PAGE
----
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Old 24th April 2004, 12:33 AM   #1
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Default Digital cassettes?

This is probly a stupid idea, but humor me. What about digital cassette tapes? They could be recorded by sending the master audio signal through a high quality ADC, the resulting pure binary stuck on a cassette, and then when played back, then the pure binary reinseminated into analog. With the enormous storage capacity of cassettes, you could have insane sample rates like 96,000 times per second and goodness. How 'bout it?
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Old 24th April 2004, 12:35 AM   #2
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Didn't Philips come with that few years back, but somehow it didn't pick up? They were using a standard Cassette for that.
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Old 24th April 2004, 12:38 AM   #3
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how'd they sound?
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Old 24th April 2004, 12:41 AM   #4
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I didn't have a chance to try them. That system disappeared pretty quickly. I guess it was about 10 years ago.
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Old 24th April 2004, 12:45 AM   #5
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wating for someone else to put thier 2 cents in.
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Old 24th April 2004, 01:04 AM   #6
mjarve is offline mjarve  United States
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Default Philips DCC (Digital COmpact Cassette)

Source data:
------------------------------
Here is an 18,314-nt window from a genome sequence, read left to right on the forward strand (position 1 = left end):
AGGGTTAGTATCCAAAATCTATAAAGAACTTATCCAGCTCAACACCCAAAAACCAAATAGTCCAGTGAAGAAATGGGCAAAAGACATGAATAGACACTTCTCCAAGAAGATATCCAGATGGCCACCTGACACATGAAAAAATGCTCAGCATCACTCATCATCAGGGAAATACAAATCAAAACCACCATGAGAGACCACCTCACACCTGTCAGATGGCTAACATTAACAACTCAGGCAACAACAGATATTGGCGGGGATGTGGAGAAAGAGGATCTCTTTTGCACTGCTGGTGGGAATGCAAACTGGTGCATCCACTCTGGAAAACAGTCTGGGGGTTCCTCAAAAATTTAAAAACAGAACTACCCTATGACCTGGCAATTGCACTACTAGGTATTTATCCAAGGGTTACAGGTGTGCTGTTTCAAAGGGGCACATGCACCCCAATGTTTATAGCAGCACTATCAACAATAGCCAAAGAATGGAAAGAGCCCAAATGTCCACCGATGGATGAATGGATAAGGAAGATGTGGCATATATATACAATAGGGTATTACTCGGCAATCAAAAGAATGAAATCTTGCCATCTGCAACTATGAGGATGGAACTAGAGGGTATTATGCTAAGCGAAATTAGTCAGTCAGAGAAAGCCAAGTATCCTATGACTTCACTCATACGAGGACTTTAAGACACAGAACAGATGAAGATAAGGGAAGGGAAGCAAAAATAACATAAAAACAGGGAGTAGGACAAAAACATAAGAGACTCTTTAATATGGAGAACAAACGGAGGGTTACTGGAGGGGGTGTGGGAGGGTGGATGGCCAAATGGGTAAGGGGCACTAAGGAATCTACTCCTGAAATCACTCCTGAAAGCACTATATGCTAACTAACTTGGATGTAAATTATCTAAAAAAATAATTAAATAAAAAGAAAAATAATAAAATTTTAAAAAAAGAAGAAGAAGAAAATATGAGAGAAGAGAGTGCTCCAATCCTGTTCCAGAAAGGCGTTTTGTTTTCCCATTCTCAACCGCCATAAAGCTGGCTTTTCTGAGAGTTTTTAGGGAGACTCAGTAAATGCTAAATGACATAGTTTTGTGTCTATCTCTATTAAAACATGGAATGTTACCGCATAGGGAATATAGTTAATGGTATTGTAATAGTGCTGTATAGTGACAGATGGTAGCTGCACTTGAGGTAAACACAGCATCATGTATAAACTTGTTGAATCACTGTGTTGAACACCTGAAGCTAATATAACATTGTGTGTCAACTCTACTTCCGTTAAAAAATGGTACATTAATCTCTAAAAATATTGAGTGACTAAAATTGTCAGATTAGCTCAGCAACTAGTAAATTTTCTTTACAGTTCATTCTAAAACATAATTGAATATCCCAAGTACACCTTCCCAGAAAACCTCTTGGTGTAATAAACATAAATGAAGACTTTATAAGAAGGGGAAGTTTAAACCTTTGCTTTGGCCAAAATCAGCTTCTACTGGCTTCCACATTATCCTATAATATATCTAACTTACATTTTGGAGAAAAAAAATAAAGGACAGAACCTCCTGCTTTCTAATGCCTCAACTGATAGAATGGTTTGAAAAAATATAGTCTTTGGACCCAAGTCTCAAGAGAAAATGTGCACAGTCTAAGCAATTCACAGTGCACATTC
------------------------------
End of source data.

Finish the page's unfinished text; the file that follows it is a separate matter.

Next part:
I had a Philips DCC-900 deck for about 3 years. It did not use standard cassettes for the digital recording/playback, but it could be used to playback analog cassettes. It was okay, but its compression left a little to be desired, although Stereo Review said it was better than MiniDisc. DCC decks were also sold by Technics (Panasonic), Radio Shack, NEC, and were installed in some Ford automobiles. I remember the special “digital” cassettes were fairly expensive, about the same as DAT. Really its only advantage over DAT or CDR was its backwards compatibility with analog tapes. It was a great analog tape deck (playback only; the only reason I kept it around as long as I did), but DAT was about the same price and had better quality.
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Old 24th April 2004, 01:24 AM   #7
Magura is offline Magura  Denmark
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One have to keep in mind when this actually was. It was when or even before the first CD's came out. Back then it was considered good, and especially the backwards compatibility was a big deal back then when everybody had loads of tapes. The tapes for both DCC and DAT were quite expensive as I remember it.